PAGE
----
This usually involves some of your own backstory, but keep it specific to the problem at hand. Your readers don’t need an entire rundown of your personal history.

11 – Inciting incident

If you’re writing fiction, you may have come across the term “inciting incident” before.

What is an inciting incident?

This is an early part of a book that’s the point of no return for your characters. The inciting incident is what kicks your plot into full drive.

Here are a couple examples of inciting incidents:

  • Katniss volunteers to take her sister’s place in The Hunger Games by Suzanne Collins
  • Tobias enters the Tournament and gets accepted in The Savior’s Champion by Jenna Moreci
  • Bella moves to Forks, where she meets Edward in biology class in Twilight by Stephanie Meyer
  • Bran gets pushed off the wall in Winterfell when he catches Jaime and Cersei Lannister together in Game of Thrones by George R.R. Martin

These are all points in the novel that the characters cannot come back from. In this instance, their lives are changed forever, which drives the plot forward.

12 – Sections of a book

This will mostly pertain to nonfiction authors, we’ll cover the fiction equivalent in the next section.

Some nonfiction books are written with different parts. These are usually separated into 3 parts that make up a greater whole in the book.

For example, in the book I’m currently writing, I break it up into 3 separate sections. Each part has its own focus and theme but they all work with one another to achieve a greater purpose.

Here’s an example of how the sections of my book work:

  • Part 1 – This part focuses on how your childhood impacts your adult behaviors
  • Part 2 – This part aims to show readers how to move past their childhood and get control of their “now”
  • Part 3 – This section moves beyond getting control and focuses on how readers can work toward building the future they both want and deserve despite their childhood traumas

Each part of this book has a main focus and theme but when utilized together, they form a solution to a larger problem.

13 – Act structure

In fiction, instead of creating separate sections like in the example above, you may split your work into different acts.

Most commonly used is the three act structure.

Although this isn’t required of novels, it’s still quite popular to write a book with this structure, as it forms a cohesive order of events that are proven to be intriguing to readers.

A popular example of this 3 act structure is in Sabaa Tahir’s An Ember in the Ashes, featured below.

3 Act Structure Example Showing Books In Parts

14 – First slap

If you’re familiar with our lingo around how to write a novel, or you’re an author already, you may have heard of the first and second slap.

These are pivotal points in your character’s journey that further the plot and often make their efforts more difficult.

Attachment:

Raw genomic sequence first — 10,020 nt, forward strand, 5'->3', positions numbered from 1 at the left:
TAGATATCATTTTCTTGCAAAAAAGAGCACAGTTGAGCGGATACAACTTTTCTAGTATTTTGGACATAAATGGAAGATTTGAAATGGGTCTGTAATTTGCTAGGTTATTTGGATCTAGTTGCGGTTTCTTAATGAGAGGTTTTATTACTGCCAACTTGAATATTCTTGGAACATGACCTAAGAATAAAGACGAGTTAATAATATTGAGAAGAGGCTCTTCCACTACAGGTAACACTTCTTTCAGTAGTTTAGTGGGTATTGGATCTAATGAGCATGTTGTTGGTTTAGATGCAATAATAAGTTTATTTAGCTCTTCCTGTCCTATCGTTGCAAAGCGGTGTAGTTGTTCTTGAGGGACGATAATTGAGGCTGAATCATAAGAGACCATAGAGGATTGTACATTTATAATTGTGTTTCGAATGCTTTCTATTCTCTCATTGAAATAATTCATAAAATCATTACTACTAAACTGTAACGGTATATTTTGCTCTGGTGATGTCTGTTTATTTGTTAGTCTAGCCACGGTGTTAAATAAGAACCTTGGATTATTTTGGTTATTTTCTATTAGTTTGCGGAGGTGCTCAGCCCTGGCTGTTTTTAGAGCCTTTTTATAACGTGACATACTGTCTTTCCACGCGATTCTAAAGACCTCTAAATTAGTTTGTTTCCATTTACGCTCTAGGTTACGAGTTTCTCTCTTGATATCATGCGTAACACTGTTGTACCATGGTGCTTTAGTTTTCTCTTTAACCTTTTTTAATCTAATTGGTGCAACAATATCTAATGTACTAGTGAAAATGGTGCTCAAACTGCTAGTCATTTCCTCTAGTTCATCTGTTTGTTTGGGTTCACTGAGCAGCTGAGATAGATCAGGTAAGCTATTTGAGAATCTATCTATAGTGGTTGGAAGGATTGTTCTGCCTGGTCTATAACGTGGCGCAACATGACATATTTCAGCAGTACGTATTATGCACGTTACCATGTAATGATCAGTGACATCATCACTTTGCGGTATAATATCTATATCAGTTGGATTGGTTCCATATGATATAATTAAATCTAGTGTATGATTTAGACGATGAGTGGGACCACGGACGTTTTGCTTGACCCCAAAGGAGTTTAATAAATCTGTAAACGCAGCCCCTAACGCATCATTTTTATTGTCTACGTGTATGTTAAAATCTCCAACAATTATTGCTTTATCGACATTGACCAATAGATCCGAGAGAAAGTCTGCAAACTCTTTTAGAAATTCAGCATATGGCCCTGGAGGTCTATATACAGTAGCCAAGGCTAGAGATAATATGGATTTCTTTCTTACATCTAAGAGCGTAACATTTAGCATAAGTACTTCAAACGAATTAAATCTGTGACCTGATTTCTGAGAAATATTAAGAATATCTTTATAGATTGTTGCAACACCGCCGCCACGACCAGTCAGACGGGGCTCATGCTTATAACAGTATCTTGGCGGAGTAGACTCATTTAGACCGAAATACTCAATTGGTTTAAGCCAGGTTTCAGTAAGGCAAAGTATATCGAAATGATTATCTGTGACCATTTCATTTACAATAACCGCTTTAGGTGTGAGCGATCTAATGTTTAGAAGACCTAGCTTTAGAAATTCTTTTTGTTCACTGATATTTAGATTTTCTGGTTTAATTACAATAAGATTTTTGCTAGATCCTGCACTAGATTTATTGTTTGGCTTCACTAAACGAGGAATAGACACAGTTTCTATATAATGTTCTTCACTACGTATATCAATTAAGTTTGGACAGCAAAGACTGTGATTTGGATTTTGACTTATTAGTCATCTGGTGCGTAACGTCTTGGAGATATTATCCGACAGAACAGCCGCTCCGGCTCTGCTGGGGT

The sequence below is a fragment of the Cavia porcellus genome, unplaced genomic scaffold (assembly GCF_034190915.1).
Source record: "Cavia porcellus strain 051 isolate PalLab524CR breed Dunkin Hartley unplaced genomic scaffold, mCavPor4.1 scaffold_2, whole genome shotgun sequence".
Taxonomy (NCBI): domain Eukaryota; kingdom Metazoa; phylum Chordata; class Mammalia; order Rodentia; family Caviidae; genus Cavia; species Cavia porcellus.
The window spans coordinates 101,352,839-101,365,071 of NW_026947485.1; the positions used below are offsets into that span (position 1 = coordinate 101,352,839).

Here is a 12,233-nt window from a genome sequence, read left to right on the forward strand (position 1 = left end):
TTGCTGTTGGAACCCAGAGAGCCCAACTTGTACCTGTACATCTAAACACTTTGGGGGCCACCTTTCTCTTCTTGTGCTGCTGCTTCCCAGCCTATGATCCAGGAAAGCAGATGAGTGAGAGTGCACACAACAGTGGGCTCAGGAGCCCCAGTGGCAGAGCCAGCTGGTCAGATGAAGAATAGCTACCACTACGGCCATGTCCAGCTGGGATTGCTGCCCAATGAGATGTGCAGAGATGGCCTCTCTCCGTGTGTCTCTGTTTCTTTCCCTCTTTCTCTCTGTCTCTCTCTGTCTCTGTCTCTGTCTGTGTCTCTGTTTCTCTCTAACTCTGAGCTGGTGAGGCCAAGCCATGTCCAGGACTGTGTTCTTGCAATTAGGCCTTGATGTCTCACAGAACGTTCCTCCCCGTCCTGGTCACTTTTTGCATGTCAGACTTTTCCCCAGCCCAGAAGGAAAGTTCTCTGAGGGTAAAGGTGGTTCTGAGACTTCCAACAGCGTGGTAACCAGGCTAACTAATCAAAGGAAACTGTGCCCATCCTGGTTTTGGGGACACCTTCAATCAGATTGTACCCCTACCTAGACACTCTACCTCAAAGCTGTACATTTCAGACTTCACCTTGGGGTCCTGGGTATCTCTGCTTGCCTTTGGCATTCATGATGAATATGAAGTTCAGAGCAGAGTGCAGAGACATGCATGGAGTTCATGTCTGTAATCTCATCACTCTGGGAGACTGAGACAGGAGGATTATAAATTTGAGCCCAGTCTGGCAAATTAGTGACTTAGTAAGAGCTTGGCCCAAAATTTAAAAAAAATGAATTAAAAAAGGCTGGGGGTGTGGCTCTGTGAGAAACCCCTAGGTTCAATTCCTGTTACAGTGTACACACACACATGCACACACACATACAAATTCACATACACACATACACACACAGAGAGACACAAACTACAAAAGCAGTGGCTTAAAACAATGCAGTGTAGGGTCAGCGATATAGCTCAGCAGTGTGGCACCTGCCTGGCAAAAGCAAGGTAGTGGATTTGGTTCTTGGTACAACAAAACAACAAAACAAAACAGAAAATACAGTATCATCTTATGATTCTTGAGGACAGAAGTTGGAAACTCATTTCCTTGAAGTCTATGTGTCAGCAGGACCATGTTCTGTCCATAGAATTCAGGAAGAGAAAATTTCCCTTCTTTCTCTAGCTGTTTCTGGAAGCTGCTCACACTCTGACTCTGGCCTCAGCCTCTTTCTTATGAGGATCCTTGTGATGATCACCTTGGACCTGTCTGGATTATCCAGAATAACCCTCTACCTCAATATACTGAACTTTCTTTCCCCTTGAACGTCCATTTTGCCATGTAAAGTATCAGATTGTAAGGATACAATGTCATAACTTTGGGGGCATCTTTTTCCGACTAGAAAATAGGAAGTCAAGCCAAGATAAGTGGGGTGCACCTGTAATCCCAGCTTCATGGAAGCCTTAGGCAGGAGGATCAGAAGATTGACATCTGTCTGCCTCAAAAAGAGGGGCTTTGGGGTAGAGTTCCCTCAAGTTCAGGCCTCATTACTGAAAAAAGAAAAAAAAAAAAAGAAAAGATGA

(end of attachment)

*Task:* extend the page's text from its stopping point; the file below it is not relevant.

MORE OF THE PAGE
The first slap is often the biggest setback for your character following the inciting incident.

Here are some examples of what a “first slap” is in popular stories:

  • Katniss entering the hunger games after trials and tests
  • Bella finding out Edward is a vampire in Twilight
  • Tobias’s first challenge in the tournament in The Savior’s Champion by Jenna Moreci

All of these have one thing in common: they make the lives harder for the characters.

15 – Second slap

Like the first slap, the second slap is a pivotal point in the novel where your protagonist faces a downfall, most often after having a win or two under their belt since the first slap.

The second slap needs to be placed shortly after your readers have gained hope in your character’s ability to succeed in whatever their goal is.

The idea behind this is to hook your readers again and let them know that it is not all smooth sailing for your characters throughout the rest of the book.

Oftentimes, the second slap is worse than the first, where 90% of your character’s hope in succeeding is lost and therefore, your readers will lose hope too. This makes them root for your character even more, increasing the amount they care for your character.

16 – Climax

We all know the climax of the book is the most important part. It’s where your character faces the biggest obstacle in achieving their goal in the book.

Here are a few examples of climaxes in popular books:

  • Whenever Harry Potter comes face-to-face with Voldemort in the books
  • Katniss and Peeta are up against one more foe before “winning” the games in the first book
  • Bella gets taken by James and Edward has to fight to save her

The climax is the last challenge before the ending, or resolution, of your book. It is the point of the highest tension and it’s where your character faces the worst odds—worse than the first and second slaps.

Part 2 Of An Infographic Detailing The Parts Of A Book.

17 – Acknowledgements